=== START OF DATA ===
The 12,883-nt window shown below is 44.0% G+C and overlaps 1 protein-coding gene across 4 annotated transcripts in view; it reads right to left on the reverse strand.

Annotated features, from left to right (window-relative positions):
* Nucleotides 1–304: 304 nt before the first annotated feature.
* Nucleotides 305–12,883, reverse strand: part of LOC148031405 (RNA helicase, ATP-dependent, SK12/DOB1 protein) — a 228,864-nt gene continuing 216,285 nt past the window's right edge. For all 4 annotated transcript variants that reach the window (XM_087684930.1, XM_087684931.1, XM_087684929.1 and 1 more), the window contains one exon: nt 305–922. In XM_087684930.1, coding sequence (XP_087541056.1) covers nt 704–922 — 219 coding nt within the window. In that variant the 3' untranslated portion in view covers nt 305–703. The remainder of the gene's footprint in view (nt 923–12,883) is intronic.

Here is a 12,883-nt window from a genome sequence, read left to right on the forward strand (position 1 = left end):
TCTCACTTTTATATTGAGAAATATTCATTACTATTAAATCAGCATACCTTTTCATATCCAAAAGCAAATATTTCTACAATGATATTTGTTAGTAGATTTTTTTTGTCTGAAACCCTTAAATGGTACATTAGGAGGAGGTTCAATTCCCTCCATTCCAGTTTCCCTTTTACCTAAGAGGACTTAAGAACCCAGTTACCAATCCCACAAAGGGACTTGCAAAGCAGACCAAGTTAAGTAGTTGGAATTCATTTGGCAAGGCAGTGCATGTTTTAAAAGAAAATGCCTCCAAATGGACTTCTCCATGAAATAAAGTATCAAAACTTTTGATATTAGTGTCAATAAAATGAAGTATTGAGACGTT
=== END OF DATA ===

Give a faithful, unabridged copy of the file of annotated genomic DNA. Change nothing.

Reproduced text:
The 12,883-nt window shown below is 44.0% G+C and overlaps 1 protein-coding gene across 4 annotated transcripts in view; it reads right to left on the reverse strand.

Annotated features, from left to right (window-relative positions):
* Nucleotides 1–304: 304 nt before the first annotated feature.
* Nucleotides 305–12,883, reverse strand: part of LOC148031405 (RNA helicase, ATP-dependent, SK12/DOB1 protein) — a 228,864-nt gene continuing 216,285 nt past the window's right edge. For all 4 annotated transcript variants that reach the window (XM_087684930.1, XM_087684931.1, XM_087684929.1 and 1 more), the window contains one exon: nt 305–922. In XM_087684930.1, coding sequence (XP_087541056.1) covers nt 704–922 — 219 coding nt within the window. In that variant the 3' untranslated portion in view covers nt 305–703. The remainder of the gene's footprint in view (nt 923–12,883) is intronic.

Here is a 12,883-nt window from a genome sequence, read left to right on the forward strand (position 1 = left end):
TCTCACTTTTATATTGAGAAATATTCATTACTATTAAATCAGCATACCTTTTCATATCCAAAAGCAAATATTTCTACAATGATATTTGTTAGTAGATTTTTTTTGTCTGAAACCCTTAAATGGTACATTAGGAGGAGGTTCAATTCCCTCCATTCCAGTTTCCCTTTTACCTAAGAGGACTTAAGAACCCAGTTACCAATCCCACAAAGGGACTTGCAAAGCAGACCAAGTTAAGTAGTTGGAATTCATTTGGCAAGGCAGTGCATGTTTTAAAAGAAAATGCCTCCAAATGGACTTCTCCATGAAATAAAGTATCAAAACTTTTGATATTAGTGTCAATAAAATGAAGTATTGAGACGTT